All for navigational freedom a must


  • Nation
  • Monday, 23 Nov 2015

KUALA LUMPUR: All countries involved in the East Asia Summit, including China, have agreed to uphold the freedom of navigation and overflight at the South China Sea.

Prime Minister Datuk Seri Najib Tun Razak put in perspective that when it comes to freedom of navigation and overflight, all countries agreed that there should not be any interference and that there should be respect.

“China has also come out categorically to say that they are committed to ensure safety and freedom of navigation. So, it’s not just Asean but China wants this, too,” he said.

The East Asia Summit is a forum made up of 18 countries comprising Asean’s 10 member states and their eight dialogue partners – India, China, Japan, South Korea, Australia, New Zealand, Russia and the United States.

On the stand of Asean leaders regarding the issue of South China Sea’s maritime and territorial disputes, Najib said they reaffirmed the importance of maintaining peace, security and stability.

Equally important, he said, was to enhance mutual trust and confidence and to exercise restraint in the conduct of activities, adding that Asean had agreed to speed up the conclusion of the Code of Conduct.

On land reclamation in the disputed waters, the Prime Minister said that several leaders had raised the matter and expressed concern that such action would change the status quo.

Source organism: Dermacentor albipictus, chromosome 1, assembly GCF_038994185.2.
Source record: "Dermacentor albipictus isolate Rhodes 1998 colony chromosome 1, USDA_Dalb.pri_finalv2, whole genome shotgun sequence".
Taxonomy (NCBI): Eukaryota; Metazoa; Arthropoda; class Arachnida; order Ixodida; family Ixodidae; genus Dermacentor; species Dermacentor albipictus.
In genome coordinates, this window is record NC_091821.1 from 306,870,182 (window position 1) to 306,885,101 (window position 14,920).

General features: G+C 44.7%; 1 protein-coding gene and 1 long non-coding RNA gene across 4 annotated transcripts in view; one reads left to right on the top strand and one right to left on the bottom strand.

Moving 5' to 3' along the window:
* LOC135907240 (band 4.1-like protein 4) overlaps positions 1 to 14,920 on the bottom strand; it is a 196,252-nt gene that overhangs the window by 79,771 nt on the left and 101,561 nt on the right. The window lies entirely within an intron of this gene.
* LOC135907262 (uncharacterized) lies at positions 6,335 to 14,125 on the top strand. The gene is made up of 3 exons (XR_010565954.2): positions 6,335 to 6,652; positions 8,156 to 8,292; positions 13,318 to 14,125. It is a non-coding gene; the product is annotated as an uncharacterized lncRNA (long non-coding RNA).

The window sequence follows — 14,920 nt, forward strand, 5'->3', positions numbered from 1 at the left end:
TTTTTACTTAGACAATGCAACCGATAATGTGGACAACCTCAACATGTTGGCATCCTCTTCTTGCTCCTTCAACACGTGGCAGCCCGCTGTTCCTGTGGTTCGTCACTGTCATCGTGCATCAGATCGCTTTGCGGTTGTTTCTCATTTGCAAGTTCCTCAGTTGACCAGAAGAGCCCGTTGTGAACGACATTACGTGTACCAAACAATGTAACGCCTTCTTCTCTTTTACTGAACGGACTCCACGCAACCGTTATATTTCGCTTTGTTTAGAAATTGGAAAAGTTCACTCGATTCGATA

Despite the concern, Najib said that leaders expressed commitment that all countries must make sure that tensions would not rise further.

“We have also agreed that we have to find a modality or a space in international law to resolve this,” he added.

China’s Vice-Foreign Minister Liu Zhenmin in a separate press conference said China did not welcome the US’ recent military exercises in the area, describing it as a “political provocation”.

“It is a political provocation and its purpose is to test China’s response,” Liu said.

Liu also slammed those who view the presence of its military base there as an attempt to militarise the South China Sea.

“It is a consistent position of China’s government to firmly oppose militarisation of the South China Sea,” he said.

He justified the construction and the land reclamation in the area, saying it was aimed at improving the working and living conditions of those stationed there.

“It will also create better conditions for China to move on its international obligations to provide more public services to regional countries,” said Liu.

He expressed regret that 42 out of the 100 odd islands were “illegally occupied” by neighbouring countries.


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